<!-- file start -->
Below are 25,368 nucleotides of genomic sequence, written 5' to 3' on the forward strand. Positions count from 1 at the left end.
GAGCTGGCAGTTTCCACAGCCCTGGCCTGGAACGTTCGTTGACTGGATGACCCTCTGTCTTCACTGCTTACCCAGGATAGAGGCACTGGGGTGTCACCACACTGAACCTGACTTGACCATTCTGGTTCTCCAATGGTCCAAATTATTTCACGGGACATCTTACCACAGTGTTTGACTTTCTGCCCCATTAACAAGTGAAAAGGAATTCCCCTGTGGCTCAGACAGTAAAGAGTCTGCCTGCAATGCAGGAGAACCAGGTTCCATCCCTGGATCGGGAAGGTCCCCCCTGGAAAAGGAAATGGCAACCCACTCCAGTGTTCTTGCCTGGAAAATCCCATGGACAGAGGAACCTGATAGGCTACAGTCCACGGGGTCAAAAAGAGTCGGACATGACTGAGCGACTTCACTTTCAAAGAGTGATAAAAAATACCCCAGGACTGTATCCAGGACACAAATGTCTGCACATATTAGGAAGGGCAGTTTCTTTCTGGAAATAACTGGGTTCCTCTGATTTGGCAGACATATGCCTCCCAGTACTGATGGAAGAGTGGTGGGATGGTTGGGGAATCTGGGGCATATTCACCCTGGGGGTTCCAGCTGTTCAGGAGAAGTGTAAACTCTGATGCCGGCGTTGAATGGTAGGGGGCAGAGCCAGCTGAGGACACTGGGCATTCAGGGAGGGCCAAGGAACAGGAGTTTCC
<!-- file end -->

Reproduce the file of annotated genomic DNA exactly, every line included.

Below are 25,368 nucleotides of genomic sequence, written 5' to 3' on the forward strand. Positions count from 1 at the left end.
GAGCTGGCAGTTTCCACAGCCCTGGCCTGGAACGTTCGTTGACTGGATGACCCTCTGTCTTCACTGCTTACCCAGGATAGAGGCACTGGGGTGTCACCACACTGAACCTGACTTGACCATTCTGGTTCTCCAATGGTCCAAATTATTTCACGGGACATCTTACCACAGTGTTTGACTTTCTGCCCCATTAACAAGTGAAAAGGAATTCCCCTGTGGCTCAGACAGTAAAGAGTCTGCCTGCAATGCAGGAGAACCAGGTTCCATCCCTGGATCGGGAAGGTCCCCCCTGGAAAAGGAAATGGCAACCCACTCCAGTGTTCTTGCCTGGAAAATCCCATGGACAGAGGAACCTGATAGGCTACAGTCCACGGGGTCAAAAAGAGTCGGACATGACTGAGCGACTTCACTTTCAAAGAGTGATAAAAAATACCCCAGGACTGTATCCAGGACACAAATGTCTGCACATATTAGGAAGGGCAGTTTCTTTCTGGAAATAACTGGGTTCCTCTGATTTGGCAGACATATGCCTCCCAGTACTGATGGAAGAGTGGTGGGATGGTTGGGGAATCTGGGGCATATTCACCCTGGGGGTTCCAGCTGTTCAGGAGAAGTGTAAACTCTGATGCCGGCGTTGAATGGTAGGGGGCAGAGCCAGCTGAGGACACTGGGCATTCAGGGAGGGCCAAGGAACAGGAGTTTCC